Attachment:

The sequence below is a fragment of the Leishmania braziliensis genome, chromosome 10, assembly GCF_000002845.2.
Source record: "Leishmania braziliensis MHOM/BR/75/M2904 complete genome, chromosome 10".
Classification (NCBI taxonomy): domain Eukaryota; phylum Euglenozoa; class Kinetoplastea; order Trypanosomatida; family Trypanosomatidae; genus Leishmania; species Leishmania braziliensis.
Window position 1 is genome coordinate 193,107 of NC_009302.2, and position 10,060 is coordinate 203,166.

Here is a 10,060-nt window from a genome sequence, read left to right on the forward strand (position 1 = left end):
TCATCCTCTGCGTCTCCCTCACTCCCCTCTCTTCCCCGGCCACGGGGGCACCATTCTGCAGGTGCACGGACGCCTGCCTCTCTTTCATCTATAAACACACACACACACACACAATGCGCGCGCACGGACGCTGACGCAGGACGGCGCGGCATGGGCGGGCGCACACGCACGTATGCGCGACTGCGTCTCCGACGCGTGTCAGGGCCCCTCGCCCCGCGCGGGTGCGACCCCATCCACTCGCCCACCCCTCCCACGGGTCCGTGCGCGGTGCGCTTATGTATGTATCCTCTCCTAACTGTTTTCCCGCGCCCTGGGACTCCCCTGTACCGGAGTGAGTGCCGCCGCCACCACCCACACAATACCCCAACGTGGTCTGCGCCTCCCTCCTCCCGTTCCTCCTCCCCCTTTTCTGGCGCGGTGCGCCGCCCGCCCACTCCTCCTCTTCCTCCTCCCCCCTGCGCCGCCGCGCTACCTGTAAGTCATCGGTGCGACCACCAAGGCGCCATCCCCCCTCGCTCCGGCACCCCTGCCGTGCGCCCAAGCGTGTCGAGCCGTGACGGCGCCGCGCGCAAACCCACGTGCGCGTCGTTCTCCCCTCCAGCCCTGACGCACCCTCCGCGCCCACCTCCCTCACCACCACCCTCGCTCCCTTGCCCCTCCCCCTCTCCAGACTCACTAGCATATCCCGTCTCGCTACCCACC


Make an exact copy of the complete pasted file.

The sequence below is a fragment of the Leishmania braziliensis genome, chromosome 10, assembly GCF_000002845.2.
Source record: "Leishmania braziliensis MHOM/BR/75/M2904 complete genome, chromosome 10".
Classification (NCBI taxonomy): domain Eukaryota; phylum Euglenozoa; class Kinetoplastea; order Trypanosomatida; family Trypanosomatidae; genus Leishmania; species Leishmania braziliensis.
Window position 1 is genome coordinate 193,107 of NC_009302.2, and position 10,060 is coordinate 203,166.

Here is a 10,060-nt window from a genome sequence, read left to right on the forward strand (position 1 = left end):
TCATCCTCTGCGTCTCCCTCACTCCCCTCTCTTCCCCGGCCACGGGGGCACCATTCTGCAGGTGCACGGACGCCTGCCTCTCTTTCATCTATAAACACACACACACACACACAATGCGCGCGCACGGACGCTGACGCAGGACGGCGCGGCATGGGCGGGCGCACACGCACGTATGCGCGACTGCGTCTCCGACGCGTGTCAGGGCCCCTCGCCCCGCGCGGGTGCGACCCCATCCACTCGCCCACCCCTCCCACGGGTCCGTGCGCGGTGCGCTTATGTATGTATCCTCTCCTAACTGTTTTCCCGCGCCCTGGGACTCCCCTGTACCGGAGTGAGTGCCGCCGCCACCACCCACACAATACCCCAACGTGGTCTGCGCCTCCCTCCTCCCGTTCCTCCTCCCCCTTTTCTGGCGCGGTGCGCCGCCCGCCCACTCCTCCTCTTCCTCCTCCCCCCTGCGCCGCCGCGCTACCTGTAAGTCATCGGTGCGACCACCAAGGCGCCATCCCCCCTCGCTCCGGCACCCCTGCCGTGCGCCCAAGCGTGTCGAGCCGTGACGGCGCCGCGCGCAAACCCACGTGCGCGTCGTTCTCCCCTCCAGCCCTGACGCACCCTCCGCGCCCACCTCCCTCACCACCACCCTCGCTCCCTTGCCCCTCCCCCTCTCCAGACTCACTAGCATATCCCGTCTCGCTACCCACC